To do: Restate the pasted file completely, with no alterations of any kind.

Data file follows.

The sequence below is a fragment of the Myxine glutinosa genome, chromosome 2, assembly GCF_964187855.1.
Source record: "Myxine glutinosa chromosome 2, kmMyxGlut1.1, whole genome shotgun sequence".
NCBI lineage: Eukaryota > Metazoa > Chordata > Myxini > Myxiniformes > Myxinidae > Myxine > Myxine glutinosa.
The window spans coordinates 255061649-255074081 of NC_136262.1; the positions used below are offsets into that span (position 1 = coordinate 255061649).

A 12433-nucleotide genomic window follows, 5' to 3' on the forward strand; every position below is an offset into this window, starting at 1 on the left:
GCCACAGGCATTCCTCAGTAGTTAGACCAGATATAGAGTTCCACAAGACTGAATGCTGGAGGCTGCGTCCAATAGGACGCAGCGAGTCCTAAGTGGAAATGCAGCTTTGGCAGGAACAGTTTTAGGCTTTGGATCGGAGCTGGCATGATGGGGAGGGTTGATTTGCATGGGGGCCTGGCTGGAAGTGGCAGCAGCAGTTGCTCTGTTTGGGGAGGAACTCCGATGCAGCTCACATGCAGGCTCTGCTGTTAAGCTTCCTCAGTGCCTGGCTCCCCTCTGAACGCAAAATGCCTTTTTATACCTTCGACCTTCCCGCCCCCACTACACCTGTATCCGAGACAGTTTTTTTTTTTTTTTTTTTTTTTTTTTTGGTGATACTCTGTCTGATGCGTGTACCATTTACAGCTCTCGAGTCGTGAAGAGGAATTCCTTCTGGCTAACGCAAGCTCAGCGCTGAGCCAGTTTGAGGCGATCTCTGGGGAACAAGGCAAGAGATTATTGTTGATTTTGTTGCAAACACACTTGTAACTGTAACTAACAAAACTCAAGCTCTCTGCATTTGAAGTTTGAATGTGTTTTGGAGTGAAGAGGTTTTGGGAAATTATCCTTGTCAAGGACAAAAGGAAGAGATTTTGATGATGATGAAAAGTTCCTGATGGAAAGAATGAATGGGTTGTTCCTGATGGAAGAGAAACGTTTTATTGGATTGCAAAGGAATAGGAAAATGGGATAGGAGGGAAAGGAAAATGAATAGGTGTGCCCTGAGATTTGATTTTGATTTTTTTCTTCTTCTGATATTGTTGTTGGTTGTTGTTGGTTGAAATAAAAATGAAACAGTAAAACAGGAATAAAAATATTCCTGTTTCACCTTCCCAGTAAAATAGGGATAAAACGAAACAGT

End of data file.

The sequence below is a fragment of the Myxine glutinosa genome, chromosome 2, assembly GCF_964187855.1.
Source record: "Myxine glutinosa chromosome 2, kmMyxGlut1.1, whole genome shotgun sequence".
NCBI lineage: Eukaryota > Metazoa > Chordata > Myxini > Myxiniformes > Myxinidae > Myxine > Myxine glutinosa.
The window spans coordinates 255061649-255074081 of NC_136262.1; the positions used below are offsets into that span (position 1 = coordinate 255061649).

A 12433-nucleotide genomic window follows, 5' to 3' on the forward strand; every position below is an offset into this window, starting at 1 on the left:
GCCACAGGCATTCCTCAGTAGTTAGACCAGATATAGAGTTCCACAAGACTGAATGCTGGAGGCTGCGTCCAATAGGACGCAGCGAGTCCTAAGTGGAAATGCAGCTTTGGCAGGAACAGTTTTAGGCTTTGGATCGGAGCTGGCATGATGGGGAGGGTTGATTTGCATGGGGGCCTGGCTGGAAGTGGCAGCAGCAGTTGCTCTGTTTGGGGAGGAACTCCGATGCAGCTCACATGCAGGCTCTGCTGTTAAGCTTCCTCAGTGCCTGGCTCCCCTCTGAACGCAAAATGCCTTTTTATACCTTCGACCTTCCCGCCCCCACTACACCTGTATCCGAGACAGTTTTTTTTTTTTTTTTTTTTTTTTTTTTGGTGATACTCTGTCTGATGCGTGTACCATTTACAGCTCTCGAGTCGTGAAGAGGAATTCCTTCTGGCTAACGCAAGCTCAGCGCTGAGCCAGTTTGAGGCGATCTCTGGGGAACAAGGCAAGAGATTATTGTTGATTTTGTTGCAAACACACTTGTAACTGTAACTAACAAAACTCAAGCTCTCTGCATTTGAAGTTTGAATGTGTTTTGGAGTGAAGAGGTTTTGGGAAATTATCCTTGTCAAGGACAAAAGGAAGAGATTTTGATGATGATGAAAAGTTCCTGATGGAAAGAATGAATGGGTTGTTCCTGATGGAAGAGAAACGTTTTATTGGATTGCAAAGGAATAGGAAAATGGGATAGGAGGGAAAGGAAAATGAATAGGTGTGCCCTGAGATTTGATTTTGATTTTTTTCTTCTTCTGATATTGTTGTTGGTTGTTGTTGGTTGAAATAAAAATGAAACAGTAAAACAGGAATAAAAATATTCCTGTTTCACCTTCCCAGTAAAATAGGGATAAAACGAAACAGT